And sacred texts are central to each tradition. There are many types of Judaism in the world today, Orthodox, Conservative, Reform, and they are significantly different in many of their practices. But they all share a reverence for the Torah. And in spite of all of the conflicts between Sunni and Shia Muslims, they all cite the Quran. And the hundreds of Protestant denominations that I mentioned earlier all are united in their reliance on our Bible.
And I would argue that studying only the sacred texts give us a basis for comparison. Not all traditions use their sacred text in exactly the same way, as you will soon see, and there is remarkable variety in the types of writings and in the sizes of the various canons of text, but at least written texts give us some common basis for comparison.
So it is very easy to be overwhelmed by the religious diversity of humankind throughout history, but scripture gives us some common ground to at least start the conversation.
What I hope to do more than anything else is help us all stretch our mind a bit and briefly step outside your own faith community, then you can return to your familiar scriptures with new questions and possibly see things in a new light, from a broader perspective.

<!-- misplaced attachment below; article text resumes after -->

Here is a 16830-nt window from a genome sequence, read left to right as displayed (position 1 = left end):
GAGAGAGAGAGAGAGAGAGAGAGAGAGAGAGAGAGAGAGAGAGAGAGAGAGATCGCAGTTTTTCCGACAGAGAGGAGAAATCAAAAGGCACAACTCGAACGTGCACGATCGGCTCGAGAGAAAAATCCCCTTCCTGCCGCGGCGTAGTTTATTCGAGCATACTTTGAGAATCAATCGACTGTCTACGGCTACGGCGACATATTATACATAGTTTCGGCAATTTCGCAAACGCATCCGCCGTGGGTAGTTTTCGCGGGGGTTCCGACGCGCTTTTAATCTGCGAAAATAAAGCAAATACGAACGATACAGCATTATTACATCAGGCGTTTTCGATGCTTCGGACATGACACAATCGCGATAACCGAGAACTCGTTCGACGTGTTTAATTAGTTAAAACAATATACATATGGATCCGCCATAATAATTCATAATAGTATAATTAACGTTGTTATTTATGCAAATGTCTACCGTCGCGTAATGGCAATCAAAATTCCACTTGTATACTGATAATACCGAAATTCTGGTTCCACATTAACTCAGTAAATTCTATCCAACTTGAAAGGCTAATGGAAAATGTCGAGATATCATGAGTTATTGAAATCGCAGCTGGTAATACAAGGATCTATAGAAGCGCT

OK – let’s briefly mention what traditions we might study. I am going to list the religious traditions that I have a lot of material on. Please understand this list is not an indication of what we will cover, because the list is far too long. But here it is:
2. Judaism – the Mishnah and Talmud only.
8. Baha’i Scriptures
1. Sikh Scriptures
2. Zoroastrian Scriptures
3. Jain Scriptures
I am prepared today to begin with Hinduism, because chronologically it’s most sacred texts are considered the most ancient of the major traditions, and because it exhibits so many interesting differences from what we normally consider sacred texts. And I will continue next week with more on Hinduism.
After that I am open to any other traditions people are interested in learning about. I will let the class tell me what other traditions they might be interested in.
Hinduism and the Vedas
Let’s begin with the sacred texts of Hinduism. And our first subject will be “Hinduism and the Vedas”. The Vedas are the oldest and most sacred of the sacred texts of this tradition.
It is hard to talk about Hinduism without talking briefly about India. There are about 1.3 billion Hindus in the world today and close to 97% of them live on the Indian subcontinent. Many religious scholars identify India as the most religious country in the world. Religion still plays a central and definitive role in the life of most of its people.
But the diversity is staggering. But still there is not a single Indian language that is spoken across its length and breadth. Far from it. Hindi is spoken by a majority of North Indians, but it is not a popular means of communication in the southern part of India. Similarly, South Indian languages such as Tamil, Telugu, and Malayalam are not understood by the people of North India.
For the convenience of people, the Constitution of India has recognized 22 languages as the official languages of India. These are known as Scheduled Languages and constitute the major languages of the country. But linguists have identified 461 languages in India.